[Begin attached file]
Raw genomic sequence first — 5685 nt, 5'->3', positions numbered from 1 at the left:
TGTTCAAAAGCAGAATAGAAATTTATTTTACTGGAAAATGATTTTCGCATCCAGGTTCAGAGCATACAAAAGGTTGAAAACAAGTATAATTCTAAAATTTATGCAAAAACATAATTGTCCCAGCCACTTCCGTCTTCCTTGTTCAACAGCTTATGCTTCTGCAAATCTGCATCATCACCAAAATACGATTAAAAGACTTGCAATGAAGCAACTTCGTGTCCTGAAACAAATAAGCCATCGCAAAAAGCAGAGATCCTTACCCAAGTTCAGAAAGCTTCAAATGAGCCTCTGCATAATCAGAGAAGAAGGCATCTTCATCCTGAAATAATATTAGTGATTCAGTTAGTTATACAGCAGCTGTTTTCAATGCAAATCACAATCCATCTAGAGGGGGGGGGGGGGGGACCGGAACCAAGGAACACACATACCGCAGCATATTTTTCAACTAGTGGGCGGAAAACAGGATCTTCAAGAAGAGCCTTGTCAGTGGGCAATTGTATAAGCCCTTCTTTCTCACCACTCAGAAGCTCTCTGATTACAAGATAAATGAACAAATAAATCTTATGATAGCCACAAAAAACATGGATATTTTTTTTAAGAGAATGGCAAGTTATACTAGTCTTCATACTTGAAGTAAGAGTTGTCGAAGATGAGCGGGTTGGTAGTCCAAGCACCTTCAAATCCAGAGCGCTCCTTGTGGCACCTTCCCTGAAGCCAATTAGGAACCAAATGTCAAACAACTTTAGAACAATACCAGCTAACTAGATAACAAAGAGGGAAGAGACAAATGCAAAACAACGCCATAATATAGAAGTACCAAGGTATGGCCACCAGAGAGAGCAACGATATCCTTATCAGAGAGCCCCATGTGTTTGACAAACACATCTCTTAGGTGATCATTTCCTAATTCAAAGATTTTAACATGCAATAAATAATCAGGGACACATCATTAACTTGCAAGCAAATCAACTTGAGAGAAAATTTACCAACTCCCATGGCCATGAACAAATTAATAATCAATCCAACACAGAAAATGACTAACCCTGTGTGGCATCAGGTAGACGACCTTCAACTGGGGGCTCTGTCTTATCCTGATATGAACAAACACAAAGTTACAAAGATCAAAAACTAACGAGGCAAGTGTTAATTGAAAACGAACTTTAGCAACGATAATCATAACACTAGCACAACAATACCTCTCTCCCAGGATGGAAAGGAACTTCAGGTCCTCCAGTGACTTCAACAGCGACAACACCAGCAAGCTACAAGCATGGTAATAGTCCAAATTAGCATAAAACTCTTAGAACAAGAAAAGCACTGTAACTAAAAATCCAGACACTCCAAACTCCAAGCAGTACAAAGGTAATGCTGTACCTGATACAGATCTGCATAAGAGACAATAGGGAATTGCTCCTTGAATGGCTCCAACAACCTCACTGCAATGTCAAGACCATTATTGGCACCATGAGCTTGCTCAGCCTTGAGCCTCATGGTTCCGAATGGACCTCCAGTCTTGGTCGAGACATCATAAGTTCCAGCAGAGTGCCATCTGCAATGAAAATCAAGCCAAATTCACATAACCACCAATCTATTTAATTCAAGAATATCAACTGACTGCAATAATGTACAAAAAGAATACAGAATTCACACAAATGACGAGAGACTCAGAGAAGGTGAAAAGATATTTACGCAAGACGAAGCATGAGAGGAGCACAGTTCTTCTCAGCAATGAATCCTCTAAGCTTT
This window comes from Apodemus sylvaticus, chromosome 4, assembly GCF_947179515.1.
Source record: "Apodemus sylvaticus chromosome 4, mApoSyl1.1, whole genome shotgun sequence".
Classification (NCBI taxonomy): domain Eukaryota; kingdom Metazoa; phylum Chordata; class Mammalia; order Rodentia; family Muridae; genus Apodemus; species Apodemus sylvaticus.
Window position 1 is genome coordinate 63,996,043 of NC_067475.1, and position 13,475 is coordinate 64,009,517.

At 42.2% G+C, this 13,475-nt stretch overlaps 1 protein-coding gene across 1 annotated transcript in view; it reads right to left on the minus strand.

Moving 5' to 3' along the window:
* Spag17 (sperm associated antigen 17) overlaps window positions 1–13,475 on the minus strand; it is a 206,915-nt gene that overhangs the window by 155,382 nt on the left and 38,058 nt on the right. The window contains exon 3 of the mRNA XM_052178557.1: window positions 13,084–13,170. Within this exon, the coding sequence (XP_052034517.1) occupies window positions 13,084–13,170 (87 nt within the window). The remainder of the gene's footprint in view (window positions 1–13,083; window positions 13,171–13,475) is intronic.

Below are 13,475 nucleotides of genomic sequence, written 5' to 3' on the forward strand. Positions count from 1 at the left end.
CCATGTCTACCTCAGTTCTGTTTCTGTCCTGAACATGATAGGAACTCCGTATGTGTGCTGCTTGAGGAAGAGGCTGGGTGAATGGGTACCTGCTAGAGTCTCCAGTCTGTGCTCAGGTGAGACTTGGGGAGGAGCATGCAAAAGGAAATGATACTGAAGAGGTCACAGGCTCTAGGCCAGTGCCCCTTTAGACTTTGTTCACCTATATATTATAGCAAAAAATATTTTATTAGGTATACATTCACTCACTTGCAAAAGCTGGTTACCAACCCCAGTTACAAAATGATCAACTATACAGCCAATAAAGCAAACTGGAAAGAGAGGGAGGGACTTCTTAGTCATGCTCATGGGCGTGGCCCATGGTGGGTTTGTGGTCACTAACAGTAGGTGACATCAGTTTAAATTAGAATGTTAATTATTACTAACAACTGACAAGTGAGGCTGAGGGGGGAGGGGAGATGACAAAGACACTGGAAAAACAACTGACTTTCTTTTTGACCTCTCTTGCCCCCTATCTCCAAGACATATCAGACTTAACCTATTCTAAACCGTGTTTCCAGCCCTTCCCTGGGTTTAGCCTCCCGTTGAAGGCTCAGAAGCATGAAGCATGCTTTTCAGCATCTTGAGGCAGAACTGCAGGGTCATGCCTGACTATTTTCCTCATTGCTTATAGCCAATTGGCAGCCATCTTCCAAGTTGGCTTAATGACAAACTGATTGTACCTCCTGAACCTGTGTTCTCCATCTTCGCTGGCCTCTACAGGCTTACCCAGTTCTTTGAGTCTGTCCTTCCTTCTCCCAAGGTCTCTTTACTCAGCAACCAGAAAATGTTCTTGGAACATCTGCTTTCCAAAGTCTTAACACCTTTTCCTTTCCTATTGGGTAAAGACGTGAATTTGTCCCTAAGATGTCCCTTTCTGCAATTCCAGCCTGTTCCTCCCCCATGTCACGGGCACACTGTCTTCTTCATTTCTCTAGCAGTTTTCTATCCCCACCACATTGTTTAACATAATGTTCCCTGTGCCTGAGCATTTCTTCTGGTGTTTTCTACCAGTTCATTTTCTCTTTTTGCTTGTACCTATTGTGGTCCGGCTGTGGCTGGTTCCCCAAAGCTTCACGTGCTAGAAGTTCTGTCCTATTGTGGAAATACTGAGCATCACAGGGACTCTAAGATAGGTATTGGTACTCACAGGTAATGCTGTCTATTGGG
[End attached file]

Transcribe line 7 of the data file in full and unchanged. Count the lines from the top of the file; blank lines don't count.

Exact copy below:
At 42.2% G+C, this 13,475-nt stretch overlaps 1 protein-coding gene across 1 annotated transcript in view; it reads right to left on the minus strand.